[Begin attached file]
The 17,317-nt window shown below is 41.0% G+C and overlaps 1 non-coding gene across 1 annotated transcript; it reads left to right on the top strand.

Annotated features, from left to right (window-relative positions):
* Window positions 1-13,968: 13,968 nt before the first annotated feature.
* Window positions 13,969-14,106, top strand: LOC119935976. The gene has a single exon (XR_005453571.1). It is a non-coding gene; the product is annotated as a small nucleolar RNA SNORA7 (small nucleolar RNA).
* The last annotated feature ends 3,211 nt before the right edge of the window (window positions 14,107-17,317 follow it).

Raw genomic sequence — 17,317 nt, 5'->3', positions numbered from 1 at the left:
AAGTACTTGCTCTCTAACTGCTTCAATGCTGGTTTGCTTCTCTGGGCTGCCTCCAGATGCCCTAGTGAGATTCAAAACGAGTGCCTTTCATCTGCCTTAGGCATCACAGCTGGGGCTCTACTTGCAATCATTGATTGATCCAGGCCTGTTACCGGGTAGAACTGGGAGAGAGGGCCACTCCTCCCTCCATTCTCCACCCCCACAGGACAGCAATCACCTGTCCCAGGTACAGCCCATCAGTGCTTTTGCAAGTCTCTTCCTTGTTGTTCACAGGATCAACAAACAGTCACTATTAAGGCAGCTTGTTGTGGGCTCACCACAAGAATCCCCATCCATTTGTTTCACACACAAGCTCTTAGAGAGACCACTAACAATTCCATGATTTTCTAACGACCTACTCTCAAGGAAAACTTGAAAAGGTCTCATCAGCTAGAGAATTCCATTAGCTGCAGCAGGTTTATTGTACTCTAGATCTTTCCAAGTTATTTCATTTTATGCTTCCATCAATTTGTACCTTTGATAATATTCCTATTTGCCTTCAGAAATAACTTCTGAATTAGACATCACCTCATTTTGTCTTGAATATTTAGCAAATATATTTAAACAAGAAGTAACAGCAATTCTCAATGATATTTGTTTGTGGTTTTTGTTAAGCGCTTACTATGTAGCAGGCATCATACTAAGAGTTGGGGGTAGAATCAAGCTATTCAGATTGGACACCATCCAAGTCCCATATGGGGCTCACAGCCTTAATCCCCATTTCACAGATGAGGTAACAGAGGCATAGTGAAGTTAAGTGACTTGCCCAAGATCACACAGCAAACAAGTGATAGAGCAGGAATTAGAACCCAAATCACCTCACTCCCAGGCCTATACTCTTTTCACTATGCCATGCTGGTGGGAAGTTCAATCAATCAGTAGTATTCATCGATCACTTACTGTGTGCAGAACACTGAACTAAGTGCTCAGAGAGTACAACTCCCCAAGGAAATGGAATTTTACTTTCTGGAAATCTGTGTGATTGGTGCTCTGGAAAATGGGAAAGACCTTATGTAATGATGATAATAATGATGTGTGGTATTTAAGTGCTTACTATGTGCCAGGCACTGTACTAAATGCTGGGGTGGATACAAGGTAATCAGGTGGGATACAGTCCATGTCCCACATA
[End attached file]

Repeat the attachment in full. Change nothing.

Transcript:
The 17,317-nt window shown below is 41.0% G+C and overlaps 1 non-coding gene across 1 annotated transcript; it reads left to right on the top strand.

Annotated features, from left to right (window-relative positions):
* Window positions 1-13,968: 13,968 nt before the first annotated feature.
* Window positions 13,969-14,106, top strand: LOC119935976. The gene has a single exon (XR_005453571.1). It is a non-coding gene; the product is annotated as a small nucleolar RNA SNORA7 (small nucleolar RNA).
* The last annotated feature ends 3,211 nt before the right edge of the window (window positions 14,107-17,317 follow it).

Raw genomic sequence — 17,317 nt, 5'->3', positions numbered from 1 at the left:
AAGTACTTGCTCTCTAACTGCTTCAATGCTGGTTTGCTTCTCTGGGCTGCCTCCAGATGCCCTAGTGAGATTCAAAACGAGTGCCTTTCATCTGCCTTAGGCATCACAGCTGGGGCTCTACTTGCAATCATTGATTGATCCAGGCCTGTTACCGGGTAGAACTGGGAGAGAGGGCCACTCCTCCCTCCATTCTCCACCCCCACAGGACAGCAATCACCTGTCCCAGGTACAGCCCATCAGTGCTTTTGCAAGTCTCTTCCTTGTTGTTCACAGGATCAACAAACAGTCACTATTAAGGCAGCTTGTTGTGGGCTCACCACAAGAATCCCCATCCATTTGTTTCACACACAAGCTCTTAGAGAGACCACTAACAATTCCATGATTTTCTAACGACCTACTCTCAAGGAAAACTTGAAAAGGTCTCATCAGCTAGAGAATTCCATTAGCTGCAGCAGGTTTATTGTACTCTAGATCTTTCCAAGTTATTTCATTTTATGCTTCCATCAATTTGTACCTTTGATAATATTCCTATTTGCCTTCAGAAATAACTTCTGAATTAGACATCACCTCATTTTGTCTTGAATATTTAGCAAATATATTTAAACAAGAAGTAACAGCAATTCTCAATGATATTTGTTTGTGGTTTTTGTTAAGCGCTTACTATGTAGCAGGCATCATACTAAGAGTTGGGGGTAGAATCAAGCTATTCAGATTGGACACCATCCAAGTCCCATATGGGGCTCACAGCCTTAATCCCCATTTCACAGATGAGGTAACAGAGGCATAGTGAAGTTAAGTGACTTGCCCAAGATCACACAGCAAACAAGTGATAGAGCAGGAATTAGAACCCAAATCACCTCACTCCCAGGCCTATACTCTTTTCACTATGCCATGCTGGTGGGAAGTTCAATCAATCAGTAGTATTCATCGATCACTTACTGTGTGCAGAACACTGAACTAAGTGCTCAGAGAGTACAACTCCCCAAGGAAATGGAATTTTACTTTCTGGAAATCTGTGTGATTGGTGCTCTGGAAAATGGGAAAGACCTTATGTAATGATGATAATAATGATGTGTGGTATTTAAGTGCTTACTATGTGCCAGGCACTGTACTAAATGCTGGGGTGGATACAAGGTAATCAGGTGGGATACAGTCCATGTCCCACATA